Several recreational activities include showcasing the arts of the region, and include Theyyam and handloom visits, and martial arts performances, along with bird-watching and Ayurveda treatments.
Both continental and traditional food is served in all its richness to the history, geography, demography and culture of the Kerala. The cuisine has a multitude of both vegetarian and non-vegetarian dishes prepared using fish, poultry and meat. As with almost all Indian food, spices play an important part in Kerala cuisine. The main spices used are cinnamon, cardamom, ginger, green and red peppers, cloves, garlic, cumin seeds, coriander, turmeric, and so on. We offer both continental and traditional food. The cuisine of Blue Mermaid is linked in all its richness to the history, geography, demography and culture of the Kerala. Our cuisine has a multitude of both vegetarian and non-vegetarian dishes prepared using fish, poultry and meat. As with almost all Indian food, spices play an important part in Kerala cuisine. The main spices used are cinnamon, cardamom, ginger, green and red peppers, cloves, garlic, cumin seeds, coriander, turmeric, and so on.
We offers many delicious vegetarian breakfast dishes that are often relatively unknown outside the state. These include Puttu (made of rice powder and grated coconut, steamed in a metal or bamboo holder) and kadala (a curry made of black garbanzo beans chana), idli (fluffy rice pancakes), sambar, dosa and chutney, pidiyan, Idiyappam (string hoppers - also known as Noolputtu and Nool-Appam in Malabar), Paal-Appam, a circular, fluffy, crisp-edged pancake made of rice flour fermented with a small amount of toddy or wine, etc. Idiyapam and Paalappam are accompanied by mutton, chicken or vegetable stew or fish moli (the most common dish is black pomfret in a coconut based sauce). In North Malabar area,breakfast is known is Kathaladakkal and Praathal in rest of Kerala."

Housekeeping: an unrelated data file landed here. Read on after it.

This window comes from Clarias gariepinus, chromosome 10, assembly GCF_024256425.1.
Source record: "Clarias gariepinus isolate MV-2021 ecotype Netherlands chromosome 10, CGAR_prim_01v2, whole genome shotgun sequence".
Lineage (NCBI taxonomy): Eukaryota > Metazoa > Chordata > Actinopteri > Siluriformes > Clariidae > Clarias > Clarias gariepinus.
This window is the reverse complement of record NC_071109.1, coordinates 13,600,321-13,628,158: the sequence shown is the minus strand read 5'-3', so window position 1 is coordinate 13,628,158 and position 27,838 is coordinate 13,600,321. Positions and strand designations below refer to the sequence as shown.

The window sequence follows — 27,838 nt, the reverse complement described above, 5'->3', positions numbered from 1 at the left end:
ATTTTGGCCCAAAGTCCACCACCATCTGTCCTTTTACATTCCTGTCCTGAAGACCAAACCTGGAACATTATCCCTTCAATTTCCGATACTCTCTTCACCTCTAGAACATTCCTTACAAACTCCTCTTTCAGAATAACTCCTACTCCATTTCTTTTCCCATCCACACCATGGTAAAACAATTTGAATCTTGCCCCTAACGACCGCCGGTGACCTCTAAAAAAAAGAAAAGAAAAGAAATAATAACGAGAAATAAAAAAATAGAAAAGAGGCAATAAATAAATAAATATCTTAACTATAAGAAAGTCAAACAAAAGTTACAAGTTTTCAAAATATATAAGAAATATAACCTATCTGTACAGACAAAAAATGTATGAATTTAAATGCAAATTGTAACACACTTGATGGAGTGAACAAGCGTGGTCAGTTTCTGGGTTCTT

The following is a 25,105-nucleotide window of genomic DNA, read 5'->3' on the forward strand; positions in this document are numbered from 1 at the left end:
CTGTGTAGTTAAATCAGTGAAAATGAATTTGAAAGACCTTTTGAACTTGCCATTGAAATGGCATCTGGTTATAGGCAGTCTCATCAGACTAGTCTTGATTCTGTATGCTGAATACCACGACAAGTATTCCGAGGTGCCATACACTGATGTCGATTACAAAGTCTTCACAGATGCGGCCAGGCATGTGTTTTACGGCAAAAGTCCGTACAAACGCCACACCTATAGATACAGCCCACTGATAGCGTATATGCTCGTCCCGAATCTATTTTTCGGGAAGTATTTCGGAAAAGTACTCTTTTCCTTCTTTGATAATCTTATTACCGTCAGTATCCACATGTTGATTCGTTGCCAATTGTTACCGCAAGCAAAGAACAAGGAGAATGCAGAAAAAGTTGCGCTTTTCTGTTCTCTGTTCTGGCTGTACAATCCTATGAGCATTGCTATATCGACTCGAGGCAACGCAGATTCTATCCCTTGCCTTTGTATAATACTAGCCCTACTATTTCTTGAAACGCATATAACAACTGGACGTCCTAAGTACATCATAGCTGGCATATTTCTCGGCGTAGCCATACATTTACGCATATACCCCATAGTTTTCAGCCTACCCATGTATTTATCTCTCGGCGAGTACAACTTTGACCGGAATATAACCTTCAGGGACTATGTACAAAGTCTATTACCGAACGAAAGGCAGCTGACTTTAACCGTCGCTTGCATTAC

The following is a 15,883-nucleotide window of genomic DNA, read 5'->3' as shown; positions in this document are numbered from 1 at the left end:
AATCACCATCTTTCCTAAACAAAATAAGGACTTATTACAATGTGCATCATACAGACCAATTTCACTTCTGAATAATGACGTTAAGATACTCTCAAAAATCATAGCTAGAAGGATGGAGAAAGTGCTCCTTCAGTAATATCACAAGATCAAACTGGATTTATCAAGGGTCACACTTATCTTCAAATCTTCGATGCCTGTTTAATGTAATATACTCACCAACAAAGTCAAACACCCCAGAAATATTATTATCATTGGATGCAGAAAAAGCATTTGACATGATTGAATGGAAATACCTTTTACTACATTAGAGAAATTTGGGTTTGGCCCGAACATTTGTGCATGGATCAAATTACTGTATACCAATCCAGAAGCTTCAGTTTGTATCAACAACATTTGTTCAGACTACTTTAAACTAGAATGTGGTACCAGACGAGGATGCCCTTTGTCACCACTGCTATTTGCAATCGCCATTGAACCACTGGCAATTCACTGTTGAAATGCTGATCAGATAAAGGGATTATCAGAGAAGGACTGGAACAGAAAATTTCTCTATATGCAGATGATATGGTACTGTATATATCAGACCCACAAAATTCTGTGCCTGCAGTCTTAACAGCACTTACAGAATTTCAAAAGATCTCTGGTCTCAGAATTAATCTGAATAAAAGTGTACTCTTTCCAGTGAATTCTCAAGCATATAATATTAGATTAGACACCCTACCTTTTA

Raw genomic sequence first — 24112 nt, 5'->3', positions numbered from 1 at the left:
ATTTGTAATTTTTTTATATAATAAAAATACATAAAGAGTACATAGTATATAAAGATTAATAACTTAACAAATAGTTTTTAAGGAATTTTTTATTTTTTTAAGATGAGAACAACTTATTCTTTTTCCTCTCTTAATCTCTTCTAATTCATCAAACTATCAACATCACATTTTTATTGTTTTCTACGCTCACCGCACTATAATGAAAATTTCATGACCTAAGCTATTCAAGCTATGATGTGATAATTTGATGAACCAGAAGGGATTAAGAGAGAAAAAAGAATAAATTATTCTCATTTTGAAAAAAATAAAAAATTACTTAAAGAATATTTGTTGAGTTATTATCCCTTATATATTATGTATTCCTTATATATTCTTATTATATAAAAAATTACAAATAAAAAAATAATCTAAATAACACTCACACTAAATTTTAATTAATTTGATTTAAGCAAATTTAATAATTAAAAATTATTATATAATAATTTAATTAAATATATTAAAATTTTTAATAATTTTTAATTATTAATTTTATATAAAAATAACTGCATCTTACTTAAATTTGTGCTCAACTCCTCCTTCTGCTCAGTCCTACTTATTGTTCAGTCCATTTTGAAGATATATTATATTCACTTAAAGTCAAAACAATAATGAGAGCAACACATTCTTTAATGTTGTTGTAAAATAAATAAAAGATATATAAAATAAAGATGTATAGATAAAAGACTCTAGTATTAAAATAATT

The staple food of Kerala, like most South-Indian states, is rice. Unlike other states, however, many people in Kerala prefer parboiled rice (Choru) (rice made nutritious by boiling it with rice husk). Kanji (rice congee), a kind of rice porridge, is also popular. Tapioca, called Kappa in Kerala, is popular in central Kerala and in the highlands, and is frequently eaten with fish curry. Popular vegetarian dishes include sambar, aviyal, Kaalan, thoran, (Poduthol (dry curry), pulisherry (morozhichathu in Cochin and the Malabar region), olan, erisherry, puliinji, payaru (mung bean), kappa (tapioca), etc. Vegetarian dishes often consist of fresh spices that are liquefied and crushed to make a paste-like texture to dampen rice. Common non-vegetarian dishes include stew (using chicken, lamb, or fish), traditional or chicken curry (Nadan Kozhi Curry), chicken fry (Kozhi Porichathu/Varuthathu), fish/chicken/mutton molly(fish or meat in light gravy), fish curry (Meen Curry), fish fry (Karimeen Porichathu/Varuthathu), prawn fry (Konchu Varuthathu), Spicy Steamed Fish (Meen Pollichathu) etc. Biriyani, a Mughal dish consists of rice cooked along with meat, onions, chillies and other spices.
Kerala is known for its traditional banquet or sadhya, a vegetarian meal served with boiled rice and a host of side-dishes served especially during special occasions and festivals. The sadhya is complemented by payasam, a sweet dessert native to Kerala. The sadhya is, as per custom, served on a banana leaf, and is a formal-style meal with three or more courses of rice with a side-dish (usually sambar, rasam, buttermilk, etc.). In south Kerala the Payasam in followed by more (butter milk),whereas in North Malabar it is considered to be the last dish to be served. A typical sadhya would have Boiled Rice, sambar, Parippu, Aviyal, Kaalan, Pachadi, Kichadi, Poduthol, Thoran, Pulisherry, Olan, Puliinji, Pappadam, Mooru, Kaya upperi, Sharkara upperi, Achar Pickle, Banana, Paayasam.